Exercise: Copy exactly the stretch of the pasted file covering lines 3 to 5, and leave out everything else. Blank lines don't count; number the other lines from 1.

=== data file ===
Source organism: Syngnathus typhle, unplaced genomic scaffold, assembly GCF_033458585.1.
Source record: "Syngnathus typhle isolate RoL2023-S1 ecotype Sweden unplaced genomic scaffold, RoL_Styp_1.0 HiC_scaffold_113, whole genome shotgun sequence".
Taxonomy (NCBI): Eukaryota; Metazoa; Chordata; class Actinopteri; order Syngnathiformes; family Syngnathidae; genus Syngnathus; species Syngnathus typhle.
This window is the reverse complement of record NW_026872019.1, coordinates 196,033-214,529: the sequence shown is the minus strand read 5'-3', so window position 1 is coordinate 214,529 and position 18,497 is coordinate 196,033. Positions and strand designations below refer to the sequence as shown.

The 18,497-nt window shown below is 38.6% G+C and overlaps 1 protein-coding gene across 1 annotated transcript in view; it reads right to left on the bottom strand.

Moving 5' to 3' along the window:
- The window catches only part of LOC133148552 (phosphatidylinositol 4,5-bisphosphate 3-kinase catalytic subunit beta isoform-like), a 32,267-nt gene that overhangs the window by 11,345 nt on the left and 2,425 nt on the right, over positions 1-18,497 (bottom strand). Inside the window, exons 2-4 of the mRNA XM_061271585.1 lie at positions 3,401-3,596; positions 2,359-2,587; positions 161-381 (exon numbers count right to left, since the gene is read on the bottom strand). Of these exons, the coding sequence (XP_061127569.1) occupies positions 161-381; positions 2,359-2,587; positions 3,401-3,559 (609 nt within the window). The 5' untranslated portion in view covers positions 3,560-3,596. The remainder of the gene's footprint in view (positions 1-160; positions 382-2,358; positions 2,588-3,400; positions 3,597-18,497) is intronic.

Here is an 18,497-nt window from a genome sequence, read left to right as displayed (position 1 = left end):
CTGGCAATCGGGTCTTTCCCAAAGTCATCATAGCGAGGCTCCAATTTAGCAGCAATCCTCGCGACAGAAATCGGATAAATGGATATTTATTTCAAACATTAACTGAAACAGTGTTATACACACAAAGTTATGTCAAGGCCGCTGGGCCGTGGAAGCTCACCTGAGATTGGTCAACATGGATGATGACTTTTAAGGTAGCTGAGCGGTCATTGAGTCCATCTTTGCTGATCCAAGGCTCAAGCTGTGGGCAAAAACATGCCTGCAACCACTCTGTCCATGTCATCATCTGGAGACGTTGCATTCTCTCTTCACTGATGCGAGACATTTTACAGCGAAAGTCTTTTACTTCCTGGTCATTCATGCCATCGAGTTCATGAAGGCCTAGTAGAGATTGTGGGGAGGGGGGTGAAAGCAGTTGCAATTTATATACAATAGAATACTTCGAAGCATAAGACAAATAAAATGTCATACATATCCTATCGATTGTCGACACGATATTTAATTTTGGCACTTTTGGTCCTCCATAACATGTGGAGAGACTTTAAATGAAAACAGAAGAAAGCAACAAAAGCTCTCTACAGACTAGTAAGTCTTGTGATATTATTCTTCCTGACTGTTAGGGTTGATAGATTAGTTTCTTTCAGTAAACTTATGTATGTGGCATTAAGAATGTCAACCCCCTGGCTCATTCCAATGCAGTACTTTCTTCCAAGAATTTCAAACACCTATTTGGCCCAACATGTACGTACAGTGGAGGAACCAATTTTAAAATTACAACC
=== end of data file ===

Taxonomy (NCBI): Eukaryota; Metazoa; Chordata; class Actinopteri; order Syngnathiformes; family Syngnathidae; genus Syngnathus; species Syngnathus typhle.
This window is the reverse complement of record NW_026872019.1, coordinates 196,033-214,529: the sequence shown is the minus strand read 5'-3', so window position 1 is coordinate 214,529 and position 18,497 is coordinate 196,033. Positions and strand designations below refer to the sequence as shown.

The 18,497-nt window shown below is 38.6% G+C and overlaps 1 protein-coding gene across 1 annotated transcript in view; it reads right to left on the bottom strand.